5. Would anyone be up for a coordinated, temporary (week-long?) review blackout?

But what do you think? What are your suggestions for how our book communities should be dealing with this? And where are you, personally, in dealing with this?

 

ETA: The blogger who initially provided the reviewer’s address has posted her account of the incident, and not surprisingly, it differs in important ways from Hale’s. To wit:

Let me back track a second since this seems to be the super important part. When KH requested Blythe as her blogger, she also asked me to get Blythe’s mailing address for her because she wanted to send her a gift for hosting her for the Bash. I sent Blythe an email and she seemed super excited and gave me her permission to pass on her mailing address to KH. It seemed safe and simple. I read in KH’s article that she was requested to donate some signed books and that’s why she wanted Blythe’s mailing address. When we send invitations out to the debut authors we give them a set of questions. One of those questions is whether or not they will be hosting a giveaway for the event and if it will be open to US, US & CAN, or INT. We never ask any of the authors to host a giveaway nor do we ask them to donate specific prizes. If they have questions about the giveaway we answer them, but that is completely up to them. Most of the authors chose to do a giveaway this year, but we did have quite a few who did not host one.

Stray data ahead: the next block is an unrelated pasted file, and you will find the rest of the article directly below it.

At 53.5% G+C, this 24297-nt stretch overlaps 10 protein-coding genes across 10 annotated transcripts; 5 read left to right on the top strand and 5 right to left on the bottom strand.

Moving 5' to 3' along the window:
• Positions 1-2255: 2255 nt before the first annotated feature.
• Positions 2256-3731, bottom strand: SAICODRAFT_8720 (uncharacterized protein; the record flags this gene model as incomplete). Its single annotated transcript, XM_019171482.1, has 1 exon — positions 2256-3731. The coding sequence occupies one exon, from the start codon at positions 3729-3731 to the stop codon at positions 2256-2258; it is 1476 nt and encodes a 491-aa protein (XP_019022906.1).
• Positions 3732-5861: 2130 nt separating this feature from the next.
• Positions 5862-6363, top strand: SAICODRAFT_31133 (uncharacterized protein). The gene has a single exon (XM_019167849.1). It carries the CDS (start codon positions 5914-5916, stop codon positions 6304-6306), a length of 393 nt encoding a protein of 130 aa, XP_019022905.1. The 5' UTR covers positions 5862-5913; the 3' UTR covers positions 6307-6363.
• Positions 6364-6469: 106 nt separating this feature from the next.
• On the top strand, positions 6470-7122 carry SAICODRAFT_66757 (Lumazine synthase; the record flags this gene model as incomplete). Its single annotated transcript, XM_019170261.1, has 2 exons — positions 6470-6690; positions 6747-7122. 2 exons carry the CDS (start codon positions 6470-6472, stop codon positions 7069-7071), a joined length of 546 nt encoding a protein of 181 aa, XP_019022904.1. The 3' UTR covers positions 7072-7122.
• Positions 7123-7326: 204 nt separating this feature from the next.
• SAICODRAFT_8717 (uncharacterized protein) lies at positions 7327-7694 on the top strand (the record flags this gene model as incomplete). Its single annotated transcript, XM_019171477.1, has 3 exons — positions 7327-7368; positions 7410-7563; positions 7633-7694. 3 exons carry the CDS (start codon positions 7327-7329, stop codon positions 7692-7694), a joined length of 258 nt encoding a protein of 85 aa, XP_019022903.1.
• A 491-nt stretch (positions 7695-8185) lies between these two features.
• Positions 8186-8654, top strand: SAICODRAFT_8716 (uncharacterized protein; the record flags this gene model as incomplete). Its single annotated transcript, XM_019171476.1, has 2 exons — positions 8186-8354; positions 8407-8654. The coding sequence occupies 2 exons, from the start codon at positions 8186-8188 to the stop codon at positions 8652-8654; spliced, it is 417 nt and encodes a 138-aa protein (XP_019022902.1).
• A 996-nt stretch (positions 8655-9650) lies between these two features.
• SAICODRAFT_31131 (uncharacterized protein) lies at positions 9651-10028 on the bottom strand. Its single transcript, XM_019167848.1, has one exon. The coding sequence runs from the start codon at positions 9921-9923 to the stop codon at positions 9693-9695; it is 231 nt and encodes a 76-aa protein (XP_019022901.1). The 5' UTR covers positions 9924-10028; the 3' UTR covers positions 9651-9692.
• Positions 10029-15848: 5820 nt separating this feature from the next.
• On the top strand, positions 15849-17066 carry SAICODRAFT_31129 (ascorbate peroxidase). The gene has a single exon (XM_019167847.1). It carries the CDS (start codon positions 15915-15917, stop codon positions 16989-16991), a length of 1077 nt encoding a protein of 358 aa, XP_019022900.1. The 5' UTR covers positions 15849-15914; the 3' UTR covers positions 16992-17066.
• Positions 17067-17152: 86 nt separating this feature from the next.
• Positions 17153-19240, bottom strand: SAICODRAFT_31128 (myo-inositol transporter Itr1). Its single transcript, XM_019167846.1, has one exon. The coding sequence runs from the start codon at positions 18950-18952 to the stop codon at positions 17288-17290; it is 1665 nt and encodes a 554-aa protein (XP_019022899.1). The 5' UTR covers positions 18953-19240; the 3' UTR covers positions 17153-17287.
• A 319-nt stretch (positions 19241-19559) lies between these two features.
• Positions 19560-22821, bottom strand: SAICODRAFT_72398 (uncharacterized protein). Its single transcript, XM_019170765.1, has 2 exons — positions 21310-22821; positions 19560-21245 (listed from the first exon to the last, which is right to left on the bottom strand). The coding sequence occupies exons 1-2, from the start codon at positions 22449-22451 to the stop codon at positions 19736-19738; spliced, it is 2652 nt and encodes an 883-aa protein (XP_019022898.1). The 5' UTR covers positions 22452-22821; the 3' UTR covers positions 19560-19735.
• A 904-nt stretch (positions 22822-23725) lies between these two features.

Additionally, Hale has indicated to someone on her Tumblr (a screenshot is available here) that she is “proud of myself” for her article. Just let that sink in for a few minutes as you think about how our reading communities need to respond.

And here is Harper Teen’s completely anemic Twitter response to Jane’s inquiry about the incident: 

We were not involved in this incident, and we do not disclose our blogger contact information as a general matter.

Extended version of UK reviewer’s recent attack report, as well as Yahoo’s article on another incident involving the same author. 

On the importance of pseudonymous activity

On the importance of pseudonymous activity